February 17, 2021
A rush to undo executive orders of the previous administration has become a feature of presidential transitions. For example, on Jan. 28, President Joe Biden revoked a policy that prevented U.S. foreign aid from being used to promote abortion. This action reversed an early Trump administration order reinstating the policy which had, in turn, reversed an Obama administration order which had reversed a George W. Bush reversal of a Clinton reversal of a policy created in the Reagan administration.
More simply, Republican presidents since Reagan have enacted the policy and Democratic presidents have revoked it in regular succession.
On Feb. 14, however, Biden did something that all Republican and Democratic administrations since President George W. Bush have done – he re-established the Office of Faith-Based and Neighborhood Partnerships. It is no coincidence that this public enterprise focused on the institution of religion has been a source of bipartisan unity despite broad social divisions elsewhere.
On its face, the policy this represents – facilitating the participation of religious charities in government aid programs – would seem to be the kind of “culture war” issue that would fuel partisan response, but it has not.
While we cannot know the motives of each administration, there is a case to be made that each reflects a wise policy choice.
Biden noted one reason for this when he said that “leaders of different faiths and backgrounds … are the frontlines of their communities in crisis.” This is an important reality. When people are in trouble, they look to those closest to them – family and neighbors, and often their religious congregations. These congregations are highly involved in providing these services. In fact, nearly all Americans who attend religious services do so at churches that are actively providing for a variety of social needs.
So, as a matter of simple logistics, collaborating with faith-based groups to provide social services makes sense since they are already involved in that work.
Biden also tweeted that faith-based organizations are “essential” to addressing economic and public health challenges. This may point to another reality – that religiously motivated organizations make an enormous financial contribution to providing social services, reflecting many billions of dollars.
The contributions of religious groups are essential not just quantitatively, but qualitatively as well.
President Donald Trump suggested this in establishing his administration’s version of the faith-based partnership. At the time, he said: “In solving the many, many problems and our great challenges, faith is more powerful than government.”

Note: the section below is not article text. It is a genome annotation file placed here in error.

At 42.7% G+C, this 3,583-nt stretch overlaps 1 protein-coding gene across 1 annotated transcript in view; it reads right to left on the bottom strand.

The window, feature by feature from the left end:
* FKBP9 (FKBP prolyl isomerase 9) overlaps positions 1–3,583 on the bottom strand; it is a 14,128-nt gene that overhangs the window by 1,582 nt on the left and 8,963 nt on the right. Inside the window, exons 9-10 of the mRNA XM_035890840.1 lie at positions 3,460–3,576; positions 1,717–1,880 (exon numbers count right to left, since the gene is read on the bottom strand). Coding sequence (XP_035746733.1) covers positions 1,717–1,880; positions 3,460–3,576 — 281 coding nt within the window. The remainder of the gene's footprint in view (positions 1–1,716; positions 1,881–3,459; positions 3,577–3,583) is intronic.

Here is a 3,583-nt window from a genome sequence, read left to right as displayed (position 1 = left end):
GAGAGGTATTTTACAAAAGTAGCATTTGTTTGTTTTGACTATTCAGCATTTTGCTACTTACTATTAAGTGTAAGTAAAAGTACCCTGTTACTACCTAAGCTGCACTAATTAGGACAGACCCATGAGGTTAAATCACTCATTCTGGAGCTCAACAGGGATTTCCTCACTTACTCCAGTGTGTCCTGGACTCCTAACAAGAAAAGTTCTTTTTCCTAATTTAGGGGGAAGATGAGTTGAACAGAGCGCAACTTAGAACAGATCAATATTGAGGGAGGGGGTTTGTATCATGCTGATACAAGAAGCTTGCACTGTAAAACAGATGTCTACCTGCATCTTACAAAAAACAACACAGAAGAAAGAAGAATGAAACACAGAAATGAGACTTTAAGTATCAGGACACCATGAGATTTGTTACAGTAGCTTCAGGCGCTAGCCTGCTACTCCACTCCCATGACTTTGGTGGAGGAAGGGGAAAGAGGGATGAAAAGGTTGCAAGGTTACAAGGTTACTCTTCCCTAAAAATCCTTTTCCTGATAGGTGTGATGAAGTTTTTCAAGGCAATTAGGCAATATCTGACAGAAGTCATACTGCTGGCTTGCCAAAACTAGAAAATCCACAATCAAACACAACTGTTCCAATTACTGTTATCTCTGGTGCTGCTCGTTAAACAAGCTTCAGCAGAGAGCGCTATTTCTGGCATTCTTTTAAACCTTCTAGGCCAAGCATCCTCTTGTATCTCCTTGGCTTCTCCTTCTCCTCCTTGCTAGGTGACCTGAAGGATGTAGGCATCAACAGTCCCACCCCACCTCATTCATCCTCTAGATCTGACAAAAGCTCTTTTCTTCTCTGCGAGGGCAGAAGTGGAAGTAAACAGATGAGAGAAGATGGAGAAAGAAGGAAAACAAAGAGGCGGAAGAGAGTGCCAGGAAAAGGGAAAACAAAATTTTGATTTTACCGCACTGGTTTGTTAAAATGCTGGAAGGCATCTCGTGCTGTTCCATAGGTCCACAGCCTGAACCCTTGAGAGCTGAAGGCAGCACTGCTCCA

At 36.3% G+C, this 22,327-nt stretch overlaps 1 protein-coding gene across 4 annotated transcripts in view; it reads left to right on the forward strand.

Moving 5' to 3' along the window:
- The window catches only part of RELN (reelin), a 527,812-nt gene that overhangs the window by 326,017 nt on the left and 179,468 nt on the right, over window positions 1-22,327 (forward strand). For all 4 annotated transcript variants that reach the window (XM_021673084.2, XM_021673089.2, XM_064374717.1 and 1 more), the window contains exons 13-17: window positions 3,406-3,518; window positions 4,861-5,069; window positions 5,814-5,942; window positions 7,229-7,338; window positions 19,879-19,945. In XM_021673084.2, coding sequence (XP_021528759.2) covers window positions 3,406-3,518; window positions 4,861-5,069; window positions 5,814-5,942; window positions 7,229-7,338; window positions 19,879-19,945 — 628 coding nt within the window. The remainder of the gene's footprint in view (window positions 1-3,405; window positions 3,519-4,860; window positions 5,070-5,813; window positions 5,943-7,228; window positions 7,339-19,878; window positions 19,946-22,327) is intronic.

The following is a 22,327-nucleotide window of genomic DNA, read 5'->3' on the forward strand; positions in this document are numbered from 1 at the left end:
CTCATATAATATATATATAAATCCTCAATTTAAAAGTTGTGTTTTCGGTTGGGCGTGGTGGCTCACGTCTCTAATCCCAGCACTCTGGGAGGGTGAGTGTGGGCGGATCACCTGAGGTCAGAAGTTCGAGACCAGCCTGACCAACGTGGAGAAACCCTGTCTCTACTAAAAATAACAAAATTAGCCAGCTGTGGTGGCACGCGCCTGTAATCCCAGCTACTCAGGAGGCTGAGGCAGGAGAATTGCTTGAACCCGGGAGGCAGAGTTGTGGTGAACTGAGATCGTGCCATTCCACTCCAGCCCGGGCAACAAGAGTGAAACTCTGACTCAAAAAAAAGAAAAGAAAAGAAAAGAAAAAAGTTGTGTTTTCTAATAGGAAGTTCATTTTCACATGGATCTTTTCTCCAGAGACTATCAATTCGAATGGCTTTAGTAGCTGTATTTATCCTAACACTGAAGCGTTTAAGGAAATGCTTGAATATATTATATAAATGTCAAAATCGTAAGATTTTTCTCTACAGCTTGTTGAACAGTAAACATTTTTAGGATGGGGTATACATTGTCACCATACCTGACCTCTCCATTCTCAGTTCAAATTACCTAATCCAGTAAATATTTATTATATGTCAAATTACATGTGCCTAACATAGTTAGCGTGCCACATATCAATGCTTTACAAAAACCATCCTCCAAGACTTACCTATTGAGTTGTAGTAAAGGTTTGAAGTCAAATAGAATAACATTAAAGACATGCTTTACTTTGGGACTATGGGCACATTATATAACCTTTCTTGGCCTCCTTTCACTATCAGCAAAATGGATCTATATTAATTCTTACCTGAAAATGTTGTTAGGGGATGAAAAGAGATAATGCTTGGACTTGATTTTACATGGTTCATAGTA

President Barack Obama made a similar point when he established the White House Office of Faith-Based and Neighborhood Partnerships in 2009:
No matter how much money we invest or how sensibly we design our policies, the change that Americans are looking for will not come from government alone. There is a force for good greater than government. It is an expression of faith, this yearning to give back, this hungering for a purpose larger than our own, that reveals itself not simply in places of worship, but in senior centers and shelters, schools and hospitals.
This qualitative element is critical to understanding the good religious charities can do.
As the two prior presidents noted, faith motivates people to do things that they may not do (or not with as much commitment or on so large a scale) for any other reason. Implied in this statement is that the nature of the service motivated by faith is different than that provided by government organizations. Obama’s statement points to the personal nature of the services and that they are provided in a variety of settings and on an individual basis.
To these observations, we could add that the difference religions make comes not only from the motive of the religious charity, but from the intended result. It is meant not only to provide temporary care but to change the giver and recipient – to encourage the former to look outside themselves and to transform the latter, so that the assistance can have a longer-lasting effect. Ideally, this transformation turns the recipient into a future giver, enriching society iteratively.
Of course, many people with no religious faith provide heroic service. Their contributions are also essential, as the various presidential initiatives have recognized.
Religious service, though, is different in kind and must be included for a really holistic, effective and permanent response to social needs. And importantly, government cannot undermine the religious mission of faith-based charities through regulation or law and yet expect they will still be as effective as ever in meeting people’s needs. When you undermine a person’s motivation for making a difference, you make them less effective difference-makers.
That is an article of faith that merits no reversal.
This unique motivation and inclusion of individual transformation in their work differentiates religious charities from the important work done by government agencies and secular charities. Ensuring room for that type of work is one of the reasons religious freedom protections are so important.
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